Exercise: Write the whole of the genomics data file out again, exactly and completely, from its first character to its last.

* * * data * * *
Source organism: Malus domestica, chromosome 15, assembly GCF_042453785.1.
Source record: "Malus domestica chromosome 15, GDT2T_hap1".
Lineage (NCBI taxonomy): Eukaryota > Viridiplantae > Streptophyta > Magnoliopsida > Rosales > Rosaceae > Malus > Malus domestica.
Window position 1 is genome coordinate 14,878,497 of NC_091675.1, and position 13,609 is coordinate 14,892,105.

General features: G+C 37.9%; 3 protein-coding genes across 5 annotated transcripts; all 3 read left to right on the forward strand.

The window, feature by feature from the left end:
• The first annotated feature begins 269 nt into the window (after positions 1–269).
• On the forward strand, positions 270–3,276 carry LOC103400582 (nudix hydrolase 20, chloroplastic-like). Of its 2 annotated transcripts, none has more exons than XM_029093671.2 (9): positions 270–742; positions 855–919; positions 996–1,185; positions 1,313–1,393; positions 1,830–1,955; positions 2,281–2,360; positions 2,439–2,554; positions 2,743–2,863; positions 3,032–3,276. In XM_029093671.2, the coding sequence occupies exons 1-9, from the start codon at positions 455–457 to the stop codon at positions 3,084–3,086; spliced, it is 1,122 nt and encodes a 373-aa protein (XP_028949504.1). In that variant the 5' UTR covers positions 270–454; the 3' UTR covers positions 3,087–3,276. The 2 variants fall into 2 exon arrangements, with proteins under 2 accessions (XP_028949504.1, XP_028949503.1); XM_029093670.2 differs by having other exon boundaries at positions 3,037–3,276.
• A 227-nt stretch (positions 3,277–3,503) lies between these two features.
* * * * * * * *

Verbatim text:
Source organism: Malus domestica, chromosome 15, assembly GCF_042453785.1.
Source record: "Malus domestica chromosome 15, GDT2T_hap1".
Lineage (NCBI taxonomy): Eukaryota > Viridiplantae > Streptophyta > Magnoliopsida > Rosales > Rosaceae > Malus > Malus domestica.
Window position 1 is genome coordinate 14,878,497 of NC_091675.1, and position 13,609 is coordinate 14,892,105.

General features: G+C 37.9%; 3 protein-coding genes across 5 annotated transcripts; all 3 read left to right on the forward strand.

The window, feature by feature from the left end:
• The first annotated feature begins 269 nt into the window (after positions 1–269).
• On the forward strand, positions 270–3,276 carry LOC103400582 (nudix hydrolase 20, chloroplastic-like). Of its 2 annotated transcripts, none has more exons than XM_029093671.2 (9): positions 270–742; positions 855–919; positions 996–1,185; positions 1,313–1,393; positions 1,830–1,955; positions 2,281–2,360; positions 2,439–2,554; positions 2,743–2,863; positions 3,032–3,276. In XM_029093671.2, the coding sequence occupies exons 1-9, from the start codon at positions 455–457 to the stop codon at positions 3,084–3,086; spliced, it is 1,122 nt and encodes a 373-aa protein (XP_028949504.1). In that variant the 5' UTR covers positions 270–454; the 3' UTR covers positions 3,087–3,276. The 2 variants fall into 2 exon arrangements, with proteins under 2 accessions (XP_028949504.1, XP_028949503.1); XM_029093670.2 differs by having other exon boundaries at positions 3,037–3,276.
• A 227-nt stretch (positions 3,277–3,503) lies between these two features.